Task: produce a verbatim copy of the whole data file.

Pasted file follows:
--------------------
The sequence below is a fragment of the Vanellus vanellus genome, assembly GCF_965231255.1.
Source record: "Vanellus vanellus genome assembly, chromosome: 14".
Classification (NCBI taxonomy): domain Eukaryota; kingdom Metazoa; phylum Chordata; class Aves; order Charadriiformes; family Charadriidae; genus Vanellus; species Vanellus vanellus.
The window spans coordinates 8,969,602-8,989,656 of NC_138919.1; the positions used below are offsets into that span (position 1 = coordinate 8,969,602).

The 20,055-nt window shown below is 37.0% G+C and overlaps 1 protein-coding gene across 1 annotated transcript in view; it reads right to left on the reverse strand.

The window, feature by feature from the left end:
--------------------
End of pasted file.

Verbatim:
The sequence below is a fragment of the Vanellus vanellus genome, assembly GCF_965231255.1.
Source record: "Vanellus vanellus genome assembly, chromosome: 14".
Classification (NCBI taxonomy): domain Eukaryota; kingdom Metazoa; phylum Chordata; class Aves; order Charadriiformes; family Charadriidae; genus Vanellus; species Vanellus vanellus.
The window spans coordinates 8,969,602-8,989,656 of NC_138919.1; the positions used below are offsets into that span (position 1 = coordinate 8,969,602).

The 20,055-nt window shown below is 37.0% G+C and overlaps 1 protein-coding gene across 1 annotated transcript in view; it reads right to left on the reverse strand.

The window, feature by feature from the left end: